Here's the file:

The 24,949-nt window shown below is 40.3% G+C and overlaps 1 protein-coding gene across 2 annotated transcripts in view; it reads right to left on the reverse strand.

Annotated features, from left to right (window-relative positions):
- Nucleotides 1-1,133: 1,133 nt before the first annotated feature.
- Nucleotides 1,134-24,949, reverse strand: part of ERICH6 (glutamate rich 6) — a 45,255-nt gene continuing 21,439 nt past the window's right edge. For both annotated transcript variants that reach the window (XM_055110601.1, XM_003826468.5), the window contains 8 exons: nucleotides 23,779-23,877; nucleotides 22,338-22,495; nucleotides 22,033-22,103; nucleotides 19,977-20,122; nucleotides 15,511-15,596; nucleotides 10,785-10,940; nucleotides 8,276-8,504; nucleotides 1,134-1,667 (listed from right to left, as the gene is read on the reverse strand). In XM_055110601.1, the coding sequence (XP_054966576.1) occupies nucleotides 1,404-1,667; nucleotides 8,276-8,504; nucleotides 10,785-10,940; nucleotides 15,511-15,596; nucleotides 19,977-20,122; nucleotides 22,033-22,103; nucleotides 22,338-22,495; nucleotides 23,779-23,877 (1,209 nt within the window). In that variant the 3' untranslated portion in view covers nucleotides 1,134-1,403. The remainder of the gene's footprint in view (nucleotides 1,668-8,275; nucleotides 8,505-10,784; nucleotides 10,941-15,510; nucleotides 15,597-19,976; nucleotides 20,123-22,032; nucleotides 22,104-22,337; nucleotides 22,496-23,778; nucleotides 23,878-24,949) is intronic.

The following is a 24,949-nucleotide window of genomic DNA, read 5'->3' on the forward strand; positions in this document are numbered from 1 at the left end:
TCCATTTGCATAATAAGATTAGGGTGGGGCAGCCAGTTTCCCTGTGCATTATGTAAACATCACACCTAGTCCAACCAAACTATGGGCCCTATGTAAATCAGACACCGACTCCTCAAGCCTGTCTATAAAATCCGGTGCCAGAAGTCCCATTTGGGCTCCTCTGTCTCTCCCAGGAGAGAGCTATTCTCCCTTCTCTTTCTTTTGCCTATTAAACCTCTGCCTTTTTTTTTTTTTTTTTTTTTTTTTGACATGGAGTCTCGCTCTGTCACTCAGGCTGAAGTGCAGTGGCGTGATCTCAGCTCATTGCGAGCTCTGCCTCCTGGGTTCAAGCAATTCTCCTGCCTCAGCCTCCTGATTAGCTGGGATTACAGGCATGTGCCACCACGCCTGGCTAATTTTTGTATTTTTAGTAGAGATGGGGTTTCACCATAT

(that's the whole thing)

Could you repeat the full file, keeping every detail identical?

The 24,949-nt window shown below is 40.3% G+C and overlaps 1 protein-coding gene across 2 annotated transcripts in view; it reads right to left on the reverse strand.

Annotated features, from left to right (window-relative positions):
- Nucleotides 1-1,133: 1,133 nt before the first annotated feature.
- Nucleotides 1,134-24,949, reverse strand: part of ERICH6 (glutamate rich 6) — a 45,255-nt gene continuing 21,439 nt past the window's right edge. For both annotated transcript variants that reach the window (XM_055110601.1, XM_003826468.5), the window contains 8 exons: nucleotides 23,779-23,877; nucleotides 22,338-22,495; nucleotides 22,033-22,103; nucleotides 19,977-20,122; nucleotides 15,511-15,596; nucleotides 10,785-10,940; nucleotides 8,276-8,504; nucleotides 1,134-1,667 (listed from right to left, as the gene is read on the reverse strand). In XM_055110601.1, the coding sequence (XP_054966576.1) occupies nucleotides 1,404-1,667; nucleotides 8,276-8,504; nucleotides 10,785-10,940; nucleotides 15,511-15,596; nucleotides 19,977-20,122; nucleotides 22,033-22,103; nucleotides 22,338-22,495; nucleotides 23,779-23,877 (1,209 nt within the window). In that variant the 3' untranslated portion in view covers nucleotides 1,134-1,403. The remainder of the gene's footprint in view (nucleotides 1,668-8,275; nucleotides 8,505-10,784; nucleotides 10,941-15,510; nucleotides 15,597-19,976; nucleotides 20,123-22,032; nucleotides 22,104-22,337; nucleotides 22,496-23,778; nucleotides 23,878-24,949) is intronic.

The following is a 24,949-nucleotide window of genomic DNA, read 5'->3' on the forward strand; positions in this document are numbered from 1 at the left end:
TCCATTTGCATAATAAGATTAGGGTGGGGCAGCCAGTTTCCCTGTGCATTATGTAAACATCACACCTAGTCCAACCAAACTATGGGCCCTATGTAAATCAGACACCGACTCCTCAAGCCTGTCTATAAAATCCGGTGCCAGAAGTCCCATTTGGGCTCCTCTGTCTCTCCCAGGAGAGAGCTATTCTCCCTTCTCTTTCTTTTGCCTATTAAACCTCTGCCTTTTTTTTTTTTTTTTTTTTTTTTTGACATGGAGTCTCGCTCTGTCACTCAGGCTGAAGTGCAGTGGCGTGATCTCAGCTCATTGCGAGCTCTGCCTCCTGGGTTCAAGCAATTCTCCTGCCTCAGCCTCCTGATTAGCTGGGATTACAGGCATGTGCCACCACGCCTGGCTAATTTTTGTATTTTTAGTAGAGATGGGGTTTCACCATAT